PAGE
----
Copper-based precipitates were synthesized using a straightforward wet chemical reduction method with copper sulfate salts as precursor and L-ascorbic acid as reducing agent. Scanning electron micrographs of the precipitates reveal particle-like structures with edges. The percent age yield was observed to increase with the reaction temperature and the reductant-to-precursor concentration ratio. Comparison of samples prepared at different times showed that the bulk of the precipitates was formed during the first 24 hours. New yield added to the bulk decreased over time. Here, the ascorbic acid served as a capping agent, which impeded the oxidation. This capping was not visible in the electron micrographs but may be inferred from the infrared spectra. Faster capping reduced the amount of oxides in the precipitates. This was seen in samples prepared at a higher temperature and with a lower reductant-to-precursor concentration ratio. Antimicrobial testing under dynamic contact conditions showed that the copper-based precipitates were more effective against Staphylococcus aureus (a gram-positive bacteria) than Escherichia coli (a gram-negative bacteria). Copper-based precipitates collected after the first 24 hours were more potent than those collected after eight days. Furthermore, samples prepared at room temperature and lower reductant-to-precursor concentration ratios were found to be more effective in reducing the number of S. aureus after one hour of contact. The synthesized copper-based precipitates was observed to reduce the population of S. aureus (CFU/mL) by up to 98% after one hour of contact.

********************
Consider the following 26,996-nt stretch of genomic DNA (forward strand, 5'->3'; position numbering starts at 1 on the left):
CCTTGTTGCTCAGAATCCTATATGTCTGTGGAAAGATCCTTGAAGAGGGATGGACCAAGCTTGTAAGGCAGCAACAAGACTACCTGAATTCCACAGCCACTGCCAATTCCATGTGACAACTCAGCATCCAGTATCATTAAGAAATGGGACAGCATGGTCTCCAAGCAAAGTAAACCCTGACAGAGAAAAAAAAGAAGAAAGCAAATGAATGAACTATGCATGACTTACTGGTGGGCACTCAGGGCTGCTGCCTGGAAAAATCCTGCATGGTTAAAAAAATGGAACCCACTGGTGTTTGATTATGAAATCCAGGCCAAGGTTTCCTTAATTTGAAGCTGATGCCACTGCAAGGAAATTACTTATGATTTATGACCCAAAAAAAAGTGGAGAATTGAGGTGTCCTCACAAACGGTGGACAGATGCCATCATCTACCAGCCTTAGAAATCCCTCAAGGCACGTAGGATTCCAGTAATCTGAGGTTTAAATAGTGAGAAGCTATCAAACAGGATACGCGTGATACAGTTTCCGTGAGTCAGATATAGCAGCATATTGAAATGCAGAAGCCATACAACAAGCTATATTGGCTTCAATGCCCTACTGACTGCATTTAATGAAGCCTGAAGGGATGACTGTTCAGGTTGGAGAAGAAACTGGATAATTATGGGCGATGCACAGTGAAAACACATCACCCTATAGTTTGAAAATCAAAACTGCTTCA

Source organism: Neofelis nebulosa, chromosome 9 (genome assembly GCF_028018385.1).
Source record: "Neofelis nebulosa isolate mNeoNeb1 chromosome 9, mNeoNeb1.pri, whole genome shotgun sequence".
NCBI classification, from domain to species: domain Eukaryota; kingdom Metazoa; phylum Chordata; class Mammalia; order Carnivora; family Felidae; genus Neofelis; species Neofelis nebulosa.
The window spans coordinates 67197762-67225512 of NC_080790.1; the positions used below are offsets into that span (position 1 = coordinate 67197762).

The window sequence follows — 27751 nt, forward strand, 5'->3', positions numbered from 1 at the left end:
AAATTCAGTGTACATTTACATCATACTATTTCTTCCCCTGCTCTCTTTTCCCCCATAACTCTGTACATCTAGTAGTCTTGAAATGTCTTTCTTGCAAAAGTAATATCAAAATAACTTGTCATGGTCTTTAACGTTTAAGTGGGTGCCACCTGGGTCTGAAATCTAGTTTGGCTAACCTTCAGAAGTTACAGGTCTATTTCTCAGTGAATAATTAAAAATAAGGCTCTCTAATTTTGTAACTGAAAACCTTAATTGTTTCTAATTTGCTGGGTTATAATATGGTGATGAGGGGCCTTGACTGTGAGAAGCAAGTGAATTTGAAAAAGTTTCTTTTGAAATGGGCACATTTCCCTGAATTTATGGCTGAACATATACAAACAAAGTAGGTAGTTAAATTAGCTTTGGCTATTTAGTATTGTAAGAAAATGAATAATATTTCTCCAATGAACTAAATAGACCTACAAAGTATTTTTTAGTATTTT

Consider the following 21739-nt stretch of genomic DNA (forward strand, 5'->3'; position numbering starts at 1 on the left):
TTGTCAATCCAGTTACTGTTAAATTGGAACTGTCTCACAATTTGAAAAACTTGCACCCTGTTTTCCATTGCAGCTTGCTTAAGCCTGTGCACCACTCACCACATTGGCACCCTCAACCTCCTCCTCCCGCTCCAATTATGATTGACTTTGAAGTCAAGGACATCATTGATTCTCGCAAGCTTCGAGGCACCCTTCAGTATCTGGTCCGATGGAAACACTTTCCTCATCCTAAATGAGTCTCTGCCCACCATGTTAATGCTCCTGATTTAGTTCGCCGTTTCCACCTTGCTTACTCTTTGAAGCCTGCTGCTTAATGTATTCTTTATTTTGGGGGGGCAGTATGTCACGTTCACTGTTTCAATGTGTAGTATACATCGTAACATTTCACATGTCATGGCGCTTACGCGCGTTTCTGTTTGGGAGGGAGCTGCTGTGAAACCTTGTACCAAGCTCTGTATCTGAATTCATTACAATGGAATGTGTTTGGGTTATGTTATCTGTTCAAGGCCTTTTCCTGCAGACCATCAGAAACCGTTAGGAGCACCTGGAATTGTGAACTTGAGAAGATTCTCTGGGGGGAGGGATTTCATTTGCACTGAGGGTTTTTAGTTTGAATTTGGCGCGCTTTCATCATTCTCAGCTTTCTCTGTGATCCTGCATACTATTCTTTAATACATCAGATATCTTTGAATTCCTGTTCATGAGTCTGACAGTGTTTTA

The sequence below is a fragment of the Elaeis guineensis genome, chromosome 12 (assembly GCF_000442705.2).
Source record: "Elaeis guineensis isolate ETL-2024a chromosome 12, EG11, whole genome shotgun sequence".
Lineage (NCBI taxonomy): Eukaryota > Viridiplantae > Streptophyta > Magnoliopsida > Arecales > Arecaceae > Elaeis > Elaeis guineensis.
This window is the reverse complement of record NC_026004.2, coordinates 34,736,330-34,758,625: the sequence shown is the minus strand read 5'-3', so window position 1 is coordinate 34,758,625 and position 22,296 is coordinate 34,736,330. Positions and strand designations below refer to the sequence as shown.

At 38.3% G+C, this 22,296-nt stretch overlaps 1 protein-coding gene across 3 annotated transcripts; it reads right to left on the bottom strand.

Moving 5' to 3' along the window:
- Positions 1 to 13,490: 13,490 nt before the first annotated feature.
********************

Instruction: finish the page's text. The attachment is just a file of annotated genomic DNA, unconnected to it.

Ramos, A. R., Tapia, A. K. G., Piñol, C. M. N., Lantican, N. B., del Mundo, M. L. F., Manalo, R. D., & Herrera, M. U. (2019). Effects of reaction temperatures and reactant concentrations on the antimicrobial characteristics of copper precipitates synthesized using L-ascorbic acid as reducing agent. Journal of Science: Advanced Materials and Devices, 4(1), 66–71. https://doi.org/10.1016/j.jsamd.2018.12.009